A report from The Barbados Advocate. Our thanks to Peter Jordens for bringing this item to our attention.
AWARD-winning author, H. Nigel Thomas, is calling for more buildings and public spaces in Barbados and the wider region to be named after local writers.
He also made a call for the leaders in the Caribbean to come together to form a regional publishing house, funded by regional governments, to assist the many writers whose work is essentially falling by the wayside.
The respected author drew reference to the fact that very little space is allocated for literature in the print, radio and television and that in other countries, such as Canada, libraries, streets and highways are named after writers.
“I congratulate you here in Barbados for naming this Hall. I hope you will name something after Kamau Brathwaite, I hope you would name something after Austin Clarke, Cecil Foster and eventually Robert Sandiford and all those who come afterwards,” he said.
Thomas, a Vincentian by birth who resides in Canada, was sharing his thoughts as he delivered the featured address at the Frank Collymore Literary Endowment 22nd Annual Awards Ceremony held in the Frank Collymore Hall on Saturday night, where he also urged writers to band together to lobby governments for greater assistance.
While complimenting Barbados for the work being done to promote writing, saying he is “impressed”, Thomas lamented that writers generally are in a “dire” situation, moreso Anglophone Caribbean writers.
“If literature is humanity’s psychic mirror and if we accept that we need such a mirror, why then is there so little support for Caribbean writers?” he queried.
“Thanks to secondary and tertiary education, there are more people writing in the Caribbean today than in any other time in the history. And I mean more, even in terms of per capita. Yet today, writers residing in the English Caribbean have fewer opportunities for professional publishers than writers of 30 or even 60 years ago.”
The retired professor noted that during a recently held awards ceremony in St. Vincent, several writers, even those who won the awards, expressed their frustration of the large number of manuscripts that they had merely sitting around. “They did not know what to do with them.”
The author told the audience, “The unfortunate thing is that self-published authors discover that there are many biases against them. The infrastructure that exists for book distribution and promotion is not available to them and their books are rarely eligible for literary awards. They never usually in the part of the world where I live, no journal review them. And they are ineligible for literary awards. Our writers should not be facing such a bleak situation,” he stated.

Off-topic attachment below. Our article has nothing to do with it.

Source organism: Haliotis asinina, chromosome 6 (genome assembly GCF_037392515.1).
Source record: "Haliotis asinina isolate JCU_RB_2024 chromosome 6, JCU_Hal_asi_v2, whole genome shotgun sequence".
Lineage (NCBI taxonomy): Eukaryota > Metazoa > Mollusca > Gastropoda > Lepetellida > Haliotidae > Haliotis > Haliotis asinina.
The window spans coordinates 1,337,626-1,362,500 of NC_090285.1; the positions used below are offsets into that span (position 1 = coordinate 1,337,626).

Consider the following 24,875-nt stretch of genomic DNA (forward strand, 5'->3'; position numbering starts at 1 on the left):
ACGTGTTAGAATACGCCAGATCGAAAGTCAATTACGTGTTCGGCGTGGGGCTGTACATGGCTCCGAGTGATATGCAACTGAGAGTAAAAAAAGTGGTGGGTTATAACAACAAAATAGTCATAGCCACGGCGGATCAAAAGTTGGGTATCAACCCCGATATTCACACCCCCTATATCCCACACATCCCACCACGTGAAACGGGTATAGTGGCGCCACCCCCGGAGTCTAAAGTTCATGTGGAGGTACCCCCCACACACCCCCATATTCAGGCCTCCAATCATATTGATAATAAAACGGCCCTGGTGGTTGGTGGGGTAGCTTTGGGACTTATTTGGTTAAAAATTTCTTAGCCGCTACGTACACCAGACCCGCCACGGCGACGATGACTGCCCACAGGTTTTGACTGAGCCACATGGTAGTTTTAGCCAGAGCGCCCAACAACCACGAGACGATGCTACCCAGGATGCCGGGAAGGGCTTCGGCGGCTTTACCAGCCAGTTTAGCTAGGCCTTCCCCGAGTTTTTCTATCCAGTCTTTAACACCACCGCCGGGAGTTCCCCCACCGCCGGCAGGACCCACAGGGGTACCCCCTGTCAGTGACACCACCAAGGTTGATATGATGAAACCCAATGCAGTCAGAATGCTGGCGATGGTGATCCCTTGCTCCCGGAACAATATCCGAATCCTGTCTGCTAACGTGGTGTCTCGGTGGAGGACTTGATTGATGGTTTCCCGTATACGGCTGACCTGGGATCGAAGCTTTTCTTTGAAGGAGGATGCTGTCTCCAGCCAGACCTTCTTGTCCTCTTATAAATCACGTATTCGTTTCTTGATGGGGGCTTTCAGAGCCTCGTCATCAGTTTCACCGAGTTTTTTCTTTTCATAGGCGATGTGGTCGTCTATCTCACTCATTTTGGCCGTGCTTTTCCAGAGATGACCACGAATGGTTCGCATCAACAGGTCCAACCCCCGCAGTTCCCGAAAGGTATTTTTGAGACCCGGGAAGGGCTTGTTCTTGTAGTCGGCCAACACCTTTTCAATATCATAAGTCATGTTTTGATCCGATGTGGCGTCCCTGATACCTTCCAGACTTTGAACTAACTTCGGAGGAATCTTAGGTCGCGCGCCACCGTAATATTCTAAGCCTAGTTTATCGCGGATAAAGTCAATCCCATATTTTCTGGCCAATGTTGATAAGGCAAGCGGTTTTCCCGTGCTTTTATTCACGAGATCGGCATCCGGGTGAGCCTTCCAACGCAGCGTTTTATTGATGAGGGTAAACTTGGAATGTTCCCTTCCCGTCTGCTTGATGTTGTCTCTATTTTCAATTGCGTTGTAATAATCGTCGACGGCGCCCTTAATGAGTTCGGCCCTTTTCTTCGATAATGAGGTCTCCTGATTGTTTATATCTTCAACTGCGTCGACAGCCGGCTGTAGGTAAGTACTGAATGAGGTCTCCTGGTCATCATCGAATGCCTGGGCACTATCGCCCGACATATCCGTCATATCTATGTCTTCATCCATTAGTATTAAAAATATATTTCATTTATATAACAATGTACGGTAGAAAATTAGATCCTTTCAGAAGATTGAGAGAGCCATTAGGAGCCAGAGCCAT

“Independent nations worthy of that name, should offer greater op-portunities and support to their writers. All Caribbean countries have a department of Culture and one would think that support for writers would be a major component. I can see that in Barbados; …in St. Vincent, I know that it isn’t…”
He noted that while there is some recognition, support is generally allocated to Carnival and sports.
Highlighting the strides made by Canada over the past 60 years, he noted that there are powerful writer organisations which assist in professionally publishing work, offer travel expenses, facilitate readings and added that public lending rights are paid if books are placed in public libraries, to name a few.
“You are going to have to form those organisations and liaise with one another. My hope is that the result would be that you could get some sort of regional publishing house that is funded by all the governments.”
He noted that in the province of Quebec alone, one million writers produce up to 80 to 100 professionally published books per year. He said looking at the combined population numbers in the Caribbean, there is great potential for professional writers.
Thomas’ visit was facilitated by the High Commission of Canada. On February 1, he will receive the 2020 Martin Luther King Jr. Achieve-ment Award.